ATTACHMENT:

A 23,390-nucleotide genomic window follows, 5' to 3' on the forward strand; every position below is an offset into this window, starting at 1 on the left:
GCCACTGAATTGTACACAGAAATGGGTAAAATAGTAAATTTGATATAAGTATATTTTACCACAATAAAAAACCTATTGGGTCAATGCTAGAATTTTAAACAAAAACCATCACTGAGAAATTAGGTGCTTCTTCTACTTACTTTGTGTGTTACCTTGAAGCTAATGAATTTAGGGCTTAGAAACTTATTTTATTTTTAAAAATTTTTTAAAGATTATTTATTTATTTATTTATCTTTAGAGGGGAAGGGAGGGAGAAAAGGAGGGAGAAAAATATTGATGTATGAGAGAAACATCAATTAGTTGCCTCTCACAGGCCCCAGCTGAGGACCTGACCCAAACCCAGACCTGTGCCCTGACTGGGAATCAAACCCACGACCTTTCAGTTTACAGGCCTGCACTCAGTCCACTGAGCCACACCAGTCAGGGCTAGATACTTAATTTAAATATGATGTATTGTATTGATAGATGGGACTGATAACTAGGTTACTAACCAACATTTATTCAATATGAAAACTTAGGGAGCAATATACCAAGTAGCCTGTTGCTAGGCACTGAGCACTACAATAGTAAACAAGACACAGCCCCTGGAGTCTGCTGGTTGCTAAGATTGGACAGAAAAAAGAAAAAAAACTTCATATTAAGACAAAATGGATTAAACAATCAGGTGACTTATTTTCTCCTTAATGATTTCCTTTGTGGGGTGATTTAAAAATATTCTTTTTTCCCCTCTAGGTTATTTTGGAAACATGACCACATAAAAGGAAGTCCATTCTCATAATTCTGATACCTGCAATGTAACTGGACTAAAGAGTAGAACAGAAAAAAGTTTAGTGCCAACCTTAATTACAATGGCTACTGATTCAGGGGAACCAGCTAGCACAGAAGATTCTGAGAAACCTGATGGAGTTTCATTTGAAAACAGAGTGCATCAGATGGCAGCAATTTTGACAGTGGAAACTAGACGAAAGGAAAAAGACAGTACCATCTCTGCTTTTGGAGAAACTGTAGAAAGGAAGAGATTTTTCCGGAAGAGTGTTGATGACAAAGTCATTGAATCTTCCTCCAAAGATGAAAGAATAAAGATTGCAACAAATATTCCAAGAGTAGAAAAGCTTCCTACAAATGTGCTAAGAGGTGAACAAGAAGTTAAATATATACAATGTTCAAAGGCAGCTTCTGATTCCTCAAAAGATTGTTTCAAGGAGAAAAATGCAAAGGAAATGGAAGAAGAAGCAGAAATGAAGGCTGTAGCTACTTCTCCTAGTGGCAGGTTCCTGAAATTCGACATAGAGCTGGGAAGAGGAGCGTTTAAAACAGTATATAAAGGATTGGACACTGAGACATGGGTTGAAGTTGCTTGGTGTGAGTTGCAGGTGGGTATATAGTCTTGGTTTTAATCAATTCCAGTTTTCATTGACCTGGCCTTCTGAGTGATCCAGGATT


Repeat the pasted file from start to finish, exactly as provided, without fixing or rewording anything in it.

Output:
A 23,390-nucleotide genomic window follows, 5' to 3' on the forward strand; every position below is an offset into this window, starting at 1 on the left:
GCCACTGAATTGTACACAGAAATGGGTAAAATAGTAAATTTGATATAAGTATATTTTACCACAATAAAAAACCTATTGGGTCAATGCTAGAATTTTAAACAAAAACCATCACTGAGAAATTAGGTGCTTCTTCTACTTACTTTGTGTGTTACCTTGAAGCTAATGAATTTAGGGCTTAGAAACTTATTTTATTTTTAAAAATTTTTTAAAGATTATTTATTTATTTATTTATCTTTAGAGGGGAAGGGAGGGAGAAAAGGAGGGAGAAAAATATTGATGTATGAGAGAAACATCAATTAGTTGCCTCTCACAGGCCCCAGCTGAGGACCTGACCCAAACCCAGACCTGTGCCCTGACTGGGAATCAAACCCACGACCTTTCAGTTTACAGGCCTGCACTCAGTCCACTGAGCCACACCAGTCAGGGCTAGATACTTAATTTAAATATGATGTATTGTATTGATAGATGGGACTGATAACTAGGTTACTAACCAACATTTATTCAATATGAAAACTTAGGGAGCAATATACCAAGTAGCCTGTTGCTAGGCACTGAGCACTACAATAGTAAACAAGACACAGCCCCTGGAGTCTGCTGGTTGCTAAGATTGGACAGAAAAAAGAAAAAAAACTTCATATTAAGACAAAATGGATTAAACAATCAGGTGACTTATTTTCTCCTTAATGATTTCCTTTGTGGGGTGATTTAAAAATATTCTTTTTTCCCCTCTAGGTTATTTTGGAAACATGACCACATAAAAGGAAGTCCATTCTCATAATTCTGATACCTGCAATGTAACTGGACTAAAGAGTAGAACAGAAAAAAGTTTAGTGCCAACCTTAATTACAATGGCTACTGATTCAGGGGAACCAGCTAGCACAGAAGATTCTGAGAAACCTGATGGAGTTTCATTTGAAAACAGAGTGCATCAGATGGCAGCAATTTTGACAGTGGAAACTAGACGAAAGGAAAAAGACAGTACCATCTCTGCTTTTGGAGAAACTGTAGAAAGGAAGAGATTTTTCCGGAAGAGTGTTGATGACAAAGTCATTGAATCTTCCTCCAAAGATGAAAGAATAAAGATTGCAACAAATATTCCAAGAGTAGAAAAGCTTCCTACAAATGTGCTAAGAGGTGAACAAGAAGTTAAATATATACAATGTTCAAAGGCAGCTTCTGATTCCTCAAAAGATTGTTTCAAGGAGAAAAATGCAAAGGAAATGGAAGAAGAAGCAGAAATGAAGGCTGTAGCTACTTCTCCTAGTGGCAGGTTCCTGAAATTCGACATAGAGCTGGGAAGAGGAGCGTTTAAAACAGTATATAAAGGATTGGACACTGAGACATGGGTTGAAGTTGCTTGGTGTGAGTTGCAGGTGGGTATATAGTCTTGGTTTTAATCAATTCCAGTTTTCATTGACCTGGCCTTCTGAGTGATCCAGGATT